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UP newsroom naming will pay tribute to Howard Perkins

For 34 years, Howard Perkins imparted knowledge and inspired learning among his students while allowing them to hold on to their sense of self and creativity. He knew the value of mixing professionalism with a joy for the work.

Perkins was advisor, teacher, mentor and inspiration for generations of Lamar University students now achieving success throughout the communication profession.

And now, the place where he taught his students to go the extra mile as they pursued excellence will pay tribute to Perkins, who died Oct. 20, 2010, at age 72.

Regents of The Texas State University System have authorized Lamar to name Room 200A of the Setzer Student Center the Howard A. Perkins Newsroom. In unanimous action Feb. 11 in Austin, regents noted:

* Perkins became advisor to the University Press in 1976 and served as director of student publications for 34 years.
* During his time as director, the University Press averaged more than 25 regional and national awards each year – a total of more than 850, often in competition with professional publications.
* In 1976, the Texas Intercollegiate Press Association honored Perkins as advisor of the year. In 2001, the Southwestern Journalism Congress named a scholarship in his honor.
* Former UP staff members have worked in all branches of media, as well as becoming teachers at all levels. A survey several years ago found 47 former staffers at work in Golden Triangle media alone.
* Perkins was a pre-eminent historian of old Beaumont homes and wrote numerous articles, as well as being featured on HGTV. He served as a docent at the McFaddin-Ward House for many years.

“Howard Perkins played an important role in student life at Lamar University for more than three decades. His leadership and inspiration influenced not only the students on his University Press staffs but also UP readers across campus for whom the newspaper was a professional-quality source of information and enlightenment,” said Barry Johnson, vice president for student affairs.

“Hundreds of student journalists began their careers under his tutelage, and he was a constant presence in the UP offices. It is, therefore, most appropriate that the Howard A. Perkins Newsroom become a visible and permanent part of Howard’s legacy.”

“Mr. Perkins was the University Press, no doubt about it,” 1998 UP editor Billie Dorman wrote in a guest column published Jan. 29 in the Beaumont Enterprise. “We aimed for excellence because of him. We wanted to impress him to prove we were worthy of his fountain of knowledge . . . Mr. Perkins made you want to go the extra mile. It’s unbelievable the difference one man can make in the lives of so many people.”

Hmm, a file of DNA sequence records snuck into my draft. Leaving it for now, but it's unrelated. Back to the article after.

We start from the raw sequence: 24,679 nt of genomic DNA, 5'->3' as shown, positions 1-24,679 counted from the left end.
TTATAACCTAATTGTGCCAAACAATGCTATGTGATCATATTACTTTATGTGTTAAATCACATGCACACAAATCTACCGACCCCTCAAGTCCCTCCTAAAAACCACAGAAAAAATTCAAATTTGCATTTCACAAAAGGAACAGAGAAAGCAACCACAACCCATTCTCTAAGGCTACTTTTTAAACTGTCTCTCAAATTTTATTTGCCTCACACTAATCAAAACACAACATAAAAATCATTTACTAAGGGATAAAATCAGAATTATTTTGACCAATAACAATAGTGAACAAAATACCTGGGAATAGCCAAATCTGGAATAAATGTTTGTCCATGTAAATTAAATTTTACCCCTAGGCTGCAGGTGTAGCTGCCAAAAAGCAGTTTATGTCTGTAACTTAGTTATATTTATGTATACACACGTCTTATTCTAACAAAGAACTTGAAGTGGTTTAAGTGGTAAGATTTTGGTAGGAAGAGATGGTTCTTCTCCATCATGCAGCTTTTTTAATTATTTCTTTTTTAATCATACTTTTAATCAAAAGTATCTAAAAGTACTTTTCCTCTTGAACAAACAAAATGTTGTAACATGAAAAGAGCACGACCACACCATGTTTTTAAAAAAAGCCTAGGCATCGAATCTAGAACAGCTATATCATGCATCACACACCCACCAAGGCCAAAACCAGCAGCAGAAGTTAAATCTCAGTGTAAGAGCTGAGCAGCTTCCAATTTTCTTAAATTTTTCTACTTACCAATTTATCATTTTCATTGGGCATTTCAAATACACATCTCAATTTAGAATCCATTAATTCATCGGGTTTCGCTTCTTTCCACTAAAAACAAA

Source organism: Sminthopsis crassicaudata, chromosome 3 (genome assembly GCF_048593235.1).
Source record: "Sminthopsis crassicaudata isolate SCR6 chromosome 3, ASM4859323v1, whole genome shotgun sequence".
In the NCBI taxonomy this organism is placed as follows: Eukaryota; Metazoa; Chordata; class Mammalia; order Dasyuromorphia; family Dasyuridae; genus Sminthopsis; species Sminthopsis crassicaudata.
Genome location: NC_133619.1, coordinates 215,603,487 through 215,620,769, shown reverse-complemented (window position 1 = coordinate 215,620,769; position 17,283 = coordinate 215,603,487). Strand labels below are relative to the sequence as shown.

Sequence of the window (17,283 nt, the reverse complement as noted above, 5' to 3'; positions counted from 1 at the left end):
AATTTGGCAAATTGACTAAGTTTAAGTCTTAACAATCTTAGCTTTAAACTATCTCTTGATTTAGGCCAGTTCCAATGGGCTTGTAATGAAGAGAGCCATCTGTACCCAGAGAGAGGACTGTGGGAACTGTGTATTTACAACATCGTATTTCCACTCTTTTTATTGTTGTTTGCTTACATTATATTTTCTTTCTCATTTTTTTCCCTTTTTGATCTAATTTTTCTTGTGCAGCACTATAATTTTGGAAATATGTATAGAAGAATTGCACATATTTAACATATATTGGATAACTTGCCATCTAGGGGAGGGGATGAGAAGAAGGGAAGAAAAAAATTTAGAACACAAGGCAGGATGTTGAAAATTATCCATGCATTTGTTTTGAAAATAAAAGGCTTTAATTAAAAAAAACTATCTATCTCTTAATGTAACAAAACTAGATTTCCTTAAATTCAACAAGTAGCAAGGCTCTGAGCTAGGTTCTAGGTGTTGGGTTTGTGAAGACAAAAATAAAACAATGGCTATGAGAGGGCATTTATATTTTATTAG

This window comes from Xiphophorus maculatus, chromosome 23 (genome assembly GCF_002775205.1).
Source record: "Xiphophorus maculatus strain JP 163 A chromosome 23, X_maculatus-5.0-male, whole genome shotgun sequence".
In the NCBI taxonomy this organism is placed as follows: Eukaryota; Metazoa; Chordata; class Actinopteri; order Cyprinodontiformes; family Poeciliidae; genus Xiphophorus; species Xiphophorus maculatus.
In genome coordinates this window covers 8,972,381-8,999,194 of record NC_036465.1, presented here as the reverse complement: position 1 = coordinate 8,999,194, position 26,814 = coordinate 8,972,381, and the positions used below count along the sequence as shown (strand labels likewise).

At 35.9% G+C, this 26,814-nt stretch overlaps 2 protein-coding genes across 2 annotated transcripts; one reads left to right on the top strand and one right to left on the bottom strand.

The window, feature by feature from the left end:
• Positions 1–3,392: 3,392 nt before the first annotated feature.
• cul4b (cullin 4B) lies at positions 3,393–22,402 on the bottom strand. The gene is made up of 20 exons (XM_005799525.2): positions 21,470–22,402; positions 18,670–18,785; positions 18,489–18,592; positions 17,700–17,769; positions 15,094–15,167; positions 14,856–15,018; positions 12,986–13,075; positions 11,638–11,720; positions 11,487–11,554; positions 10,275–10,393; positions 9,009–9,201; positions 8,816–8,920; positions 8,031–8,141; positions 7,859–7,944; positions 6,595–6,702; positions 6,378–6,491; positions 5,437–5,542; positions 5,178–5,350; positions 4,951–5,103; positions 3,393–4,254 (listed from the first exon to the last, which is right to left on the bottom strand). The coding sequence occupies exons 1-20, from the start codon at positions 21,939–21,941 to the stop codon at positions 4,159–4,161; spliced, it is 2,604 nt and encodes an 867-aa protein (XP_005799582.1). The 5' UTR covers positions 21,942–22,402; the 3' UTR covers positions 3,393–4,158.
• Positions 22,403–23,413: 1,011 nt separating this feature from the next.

Plans for the official naming will be announced later, said Andy Coughlan, interim director of student publications.

When news broke that Perkins had died, the University Press office phone began to ring as hundreds of former UP staffers, students and friends felt the need to reach out and connect with a man who many said had impacted their lives in such a positive way, according to a tribute to Perkins published in the UP.

“The University Press has a great reputation in the college newspaper field, and that has everything to do with Howard,” Coughlan said. “He was very proud of the quality of work the students produced. He was keen to build a tradition of quality, and the students really bought into that.”

He also knew the value of mixing professionalism with a joy for the work, said Linda Barrett, a student who returned in 1992 to become UP advertising director. “I never stopped learning from him,” Barrett said.

Lauren Wigley Helling, UP editor from 2007-2008, said Perkins had the ability to impart knowledge and inspire learning while allowing his students to hold on to their own sense of self and creativity.

Roger Cowles, editor of the Port Arthur News and Perkins’ first appointed editor, said Perkins impressed on him the importance of getting things done right and done well to produce a quality news product. “I credit him for really instilling a drive for accuracy,” Cowles said.

“I think of him every single time I write something that other people are going to read,” said Julie Gipson-Mashaney, former UP managing editor.

Patrick Gurski, editor of the University Press in 2003 and 2004, said Perkins showed him the pride people have in the school and community. “The greatest thing about Howard was that he really gave me a sense of pride and a sense of history about both the school and the city we live in,” Gurski said.

As an historian, “He was such an encyclopedia of Beaumont history, architecture and families,” said Judy Linsley, curator of interpretation and education at the McFaddin-Ward House. “Someone once said ‘When he died, a small library burned to the ground.’”

Andrew Strange of Beaumont, 2010-2011 UP editor, said Perkins’ spirit lives on at the UP. “He taught us to strive for excellence in producing the best possible newspaper,” Strange said.

The family, former students and other friends of Perkins are establishing a scholarship in his memory to benefit future UP staff members. Checks payable to the Lamar University Foundation may be mailed to P.O. Box 11500, Lamar University, Beaumont, TX 77710, with “Howard Perkins Scholarship” in the notation.